Of course, you have been informed and frequently reminded that I do not agree with your claim, so the question becomes why you would pretend it is unknown to you. What is your motivation?

    If you don't recognize bait when you see it, I can't help you.

    There isn't any actual evidence to support your meddling claim, so reasonable people should not agree with you.

    What are you talking about? A veto-proof majority of both houses of Congress just agreed with me, many from the President's own party. All of our intelligence agencies agree with me. All of the intelligence agencies of Europe agree with me. Private firms have examined the evidence, and agree with me. Or rather, based on the preponderance of the evidence, I agree with them.

    The real question is: why is the American far left defending the Putin regime? Why is Oliver Stone trying to paint this repressive dictator as an innocent, caught up in a series of Unfortunate Events?

    Paula and I aren't the first progressives to notice and be concerned about the odd bipartisan congruence of the far left and far right lately. Liberalism is supposed to be about tolerance and liberty, not antisemitism and suppression.

    To this end, the pragmatic progressives that you've derided as 'neo-liberal' have actually remained more faithful to liberal ideals than some who fashion themselves these days to be leftists. Your assertion that these two wings of the left are fundamentally incompatible is fundamentally self-defeating, as the American system isn't designed to be changed in the dramatic manner you seek; it is rather constructed to accommodate legislative compromise that leads to fundamental change, the most radical of which, Constitutional change, requires the consent of two-thirds of the legislature and two thirds of the States.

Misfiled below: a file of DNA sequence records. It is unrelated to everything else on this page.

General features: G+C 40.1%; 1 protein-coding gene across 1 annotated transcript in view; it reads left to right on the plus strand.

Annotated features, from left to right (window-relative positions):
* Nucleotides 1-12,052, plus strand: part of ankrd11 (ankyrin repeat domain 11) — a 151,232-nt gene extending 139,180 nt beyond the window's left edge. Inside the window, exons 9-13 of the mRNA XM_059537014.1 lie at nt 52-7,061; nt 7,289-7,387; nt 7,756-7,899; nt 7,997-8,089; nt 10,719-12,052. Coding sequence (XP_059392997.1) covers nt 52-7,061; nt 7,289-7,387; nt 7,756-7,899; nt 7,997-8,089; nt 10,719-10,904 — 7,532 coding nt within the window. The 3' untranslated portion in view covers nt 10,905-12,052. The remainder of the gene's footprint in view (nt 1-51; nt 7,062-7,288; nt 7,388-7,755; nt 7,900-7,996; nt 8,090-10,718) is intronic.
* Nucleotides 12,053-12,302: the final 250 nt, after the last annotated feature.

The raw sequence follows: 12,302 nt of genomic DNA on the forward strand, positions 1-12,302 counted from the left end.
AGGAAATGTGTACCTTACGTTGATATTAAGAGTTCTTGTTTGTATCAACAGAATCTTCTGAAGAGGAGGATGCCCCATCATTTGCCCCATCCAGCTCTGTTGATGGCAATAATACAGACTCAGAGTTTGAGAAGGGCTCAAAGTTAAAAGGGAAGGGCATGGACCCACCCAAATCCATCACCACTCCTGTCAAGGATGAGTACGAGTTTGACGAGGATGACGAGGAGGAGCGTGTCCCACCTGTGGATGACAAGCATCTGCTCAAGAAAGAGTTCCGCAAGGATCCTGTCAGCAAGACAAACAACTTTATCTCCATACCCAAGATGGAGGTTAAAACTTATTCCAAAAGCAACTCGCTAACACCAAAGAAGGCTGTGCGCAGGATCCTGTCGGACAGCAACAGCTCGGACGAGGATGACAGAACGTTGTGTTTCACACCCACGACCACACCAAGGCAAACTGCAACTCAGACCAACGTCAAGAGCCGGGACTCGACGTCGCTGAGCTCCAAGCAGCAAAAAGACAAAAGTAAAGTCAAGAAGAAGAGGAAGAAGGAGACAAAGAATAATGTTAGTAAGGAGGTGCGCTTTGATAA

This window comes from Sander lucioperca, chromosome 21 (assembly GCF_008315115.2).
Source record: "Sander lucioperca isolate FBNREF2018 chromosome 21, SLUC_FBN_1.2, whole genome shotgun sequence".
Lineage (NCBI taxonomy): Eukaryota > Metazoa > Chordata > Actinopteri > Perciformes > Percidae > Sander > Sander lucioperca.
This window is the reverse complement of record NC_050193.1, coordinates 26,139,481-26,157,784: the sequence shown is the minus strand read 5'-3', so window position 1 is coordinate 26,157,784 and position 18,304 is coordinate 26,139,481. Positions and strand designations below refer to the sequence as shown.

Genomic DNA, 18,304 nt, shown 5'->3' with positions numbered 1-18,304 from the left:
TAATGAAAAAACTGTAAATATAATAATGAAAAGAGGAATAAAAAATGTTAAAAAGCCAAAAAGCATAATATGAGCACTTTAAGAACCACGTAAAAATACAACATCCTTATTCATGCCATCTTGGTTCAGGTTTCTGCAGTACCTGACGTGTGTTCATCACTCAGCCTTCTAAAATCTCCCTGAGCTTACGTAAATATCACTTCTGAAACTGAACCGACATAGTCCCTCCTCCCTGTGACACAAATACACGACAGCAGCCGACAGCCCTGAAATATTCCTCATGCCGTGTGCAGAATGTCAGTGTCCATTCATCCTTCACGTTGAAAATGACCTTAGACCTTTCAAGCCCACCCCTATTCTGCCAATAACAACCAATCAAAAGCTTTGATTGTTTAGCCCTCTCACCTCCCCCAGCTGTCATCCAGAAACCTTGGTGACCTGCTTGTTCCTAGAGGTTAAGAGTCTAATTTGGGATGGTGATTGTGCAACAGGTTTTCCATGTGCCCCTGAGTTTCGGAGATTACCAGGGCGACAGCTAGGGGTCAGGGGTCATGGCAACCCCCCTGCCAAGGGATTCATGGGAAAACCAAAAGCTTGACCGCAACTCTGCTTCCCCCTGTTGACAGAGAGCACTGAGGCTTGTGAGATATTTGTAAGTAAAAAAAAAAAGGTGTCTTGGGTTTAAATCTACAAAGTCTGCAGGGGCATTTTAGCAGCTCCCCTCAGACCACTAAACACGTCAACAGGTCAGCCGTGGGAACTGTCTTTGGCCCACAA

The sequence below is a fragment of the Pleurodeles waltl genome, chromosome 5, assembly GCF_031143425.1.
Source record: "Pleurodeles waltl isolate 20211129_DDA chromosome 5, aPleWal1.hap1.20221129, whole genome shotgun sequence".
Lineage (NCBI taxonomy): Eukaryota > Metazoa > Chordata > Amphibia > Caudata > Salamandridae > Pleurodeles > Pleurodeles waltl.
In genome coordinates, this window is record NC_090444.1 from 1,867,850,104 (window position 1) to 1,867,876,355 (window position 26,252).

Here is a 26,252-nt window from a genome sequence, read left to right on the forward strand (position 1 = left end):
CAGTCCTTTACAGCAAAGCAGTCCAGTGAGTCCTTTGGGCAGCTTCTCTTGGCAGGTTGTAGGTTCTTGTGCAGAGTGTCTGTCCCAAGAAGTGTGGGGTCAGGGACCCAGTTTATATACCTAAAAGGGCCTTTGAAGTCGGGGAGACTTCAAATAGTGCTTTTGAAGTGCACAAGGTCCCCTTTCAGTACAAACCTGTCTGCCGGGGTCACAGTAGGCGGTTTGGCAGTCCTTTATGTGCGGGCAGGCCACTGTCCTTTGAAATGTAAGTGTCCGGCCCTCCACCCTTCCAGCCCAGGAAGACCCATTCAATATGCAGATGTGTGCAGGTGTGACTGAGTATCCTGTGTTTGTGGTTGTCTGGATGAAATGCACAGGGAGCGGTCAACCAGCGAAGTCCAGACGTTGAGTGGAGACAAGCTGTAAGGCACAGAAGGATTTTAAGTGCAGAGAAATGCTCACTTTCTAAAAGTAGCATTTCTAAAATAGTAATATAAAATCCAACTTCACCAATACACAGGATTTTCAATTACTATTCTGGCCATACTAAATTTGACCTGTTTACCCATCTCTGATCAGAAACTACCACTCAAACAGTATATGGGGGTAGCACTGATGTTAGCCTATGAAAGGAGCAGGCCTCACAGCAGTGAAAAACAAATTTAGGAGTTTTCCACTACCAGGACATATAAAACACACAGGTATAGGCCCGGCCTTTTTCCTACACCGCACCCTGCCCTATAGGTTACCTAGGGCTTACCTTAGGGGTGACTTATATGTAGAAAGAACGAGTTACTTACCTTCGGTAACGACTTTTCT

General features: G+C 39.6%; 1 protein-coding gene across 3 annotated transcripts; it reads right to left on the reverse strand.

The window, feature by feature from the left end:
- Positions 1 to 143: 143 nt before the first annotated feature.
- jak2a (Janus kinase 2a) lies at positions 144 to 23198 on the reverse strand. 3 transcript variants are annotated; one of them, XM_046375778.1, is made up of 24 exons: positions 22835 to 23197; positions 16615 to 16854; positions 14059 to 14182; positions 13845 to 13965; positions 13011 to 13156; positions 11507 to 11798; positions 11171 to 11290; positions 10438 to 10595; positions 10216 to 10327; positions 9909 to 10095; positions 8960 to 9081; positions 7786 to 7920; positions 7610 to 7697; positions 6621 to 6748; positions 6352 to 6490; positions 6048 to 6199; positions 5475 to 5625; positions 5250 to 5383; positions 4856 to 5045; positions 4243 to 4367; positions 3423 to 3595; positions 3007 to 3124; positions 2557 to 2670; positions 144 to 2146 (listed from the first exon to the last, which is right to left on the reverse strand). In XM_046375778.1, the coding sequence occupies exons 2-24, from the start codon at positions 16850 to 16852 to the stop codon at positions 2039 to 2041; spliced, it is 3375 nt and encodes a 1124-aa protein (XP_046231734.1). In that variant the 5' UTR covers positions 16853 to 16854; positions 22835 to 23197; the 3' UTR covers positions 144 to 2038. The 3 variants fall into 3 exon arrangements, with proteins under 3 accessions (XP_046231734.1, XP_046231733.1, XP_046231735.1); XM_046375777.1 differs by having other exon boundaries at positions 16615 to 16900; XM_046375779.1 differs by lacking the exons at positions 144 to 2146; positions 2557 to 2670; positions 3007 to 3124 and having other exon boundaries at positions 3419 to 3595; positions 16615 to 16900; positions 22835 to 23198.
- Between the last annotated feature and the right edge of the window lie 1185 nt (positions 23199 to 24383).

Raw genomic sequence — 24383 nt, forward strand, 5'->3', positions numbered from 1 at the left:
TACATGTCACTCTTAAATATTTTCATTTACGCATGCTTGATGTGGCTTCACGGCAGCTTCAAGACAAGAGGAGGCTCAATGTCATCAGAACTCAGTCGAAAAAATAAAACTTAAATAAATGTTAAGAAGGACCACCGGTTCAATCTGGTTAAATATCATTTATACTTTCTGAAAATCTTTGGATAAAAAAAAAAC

When the far left and the mainstream left work together, as they did to establish the modern safety net, the Voting Rights Act and other progressive legislation, everyone benefits. When the far left instead teams up with the far right in a fit of pique, or purity, we end up with abominations like the Tea Party and Trump.

    Had Hillary been supported, rather than rejected by the left, we'd be arguing right now about the parameters of left-friendly policy initiatives like a rise in the Minimum Wage, rather than debating the prospect of supporting Putin's brutal bombing campaign in Syria. You know that's true.

  26. [26] 
    Paula wrote:

    [25] Balthasar: Yep!

    Well said.

  27. [27] 
    Elizabeth Miller wrote:

    JTC,

    I was shocked the other day by calls here in Canada for the removal of statues of Sir John A. MacDonald be reduced to scrap for integrating indigenous peoples of Canada into Canadian society, and few howls of state sanctioned genocide. (I loathe the word 'Indigenous' as the America's have no indigenous peoples, as they all travelled here from elsewhere!)

    I'm not sure what to make of this as it's hard to detect tone in our little virtual reality here. But, it sounds like you think our first prime minister integrated indigenous peoples into Canadian society and that state-sanctioned genocide never happened here.

    It's pretty clear how you feel about the word 'indigenous' with the implication that the original inhabitants of North America have no inherent land, treaty or aboriginal rights.

    Of course, you would be quite wrong, on both counts.

    Here in Kingston a tradition is observed, a few days before Sir John A's birthday, a group of our Mohawk brethren, from the nearby Tyendinaga reservation, hop in a car, head to Sir John A MacDonald park in the center of town and throw paint on his statue. They use acrylic paint and it's quietly hosed off...Symbolism recognised, statement understood and see you next year lads. Now that's how you throw a civilised protest.

  28. [28] 
    Elizabeth Miller wrote:

    JTCanuck,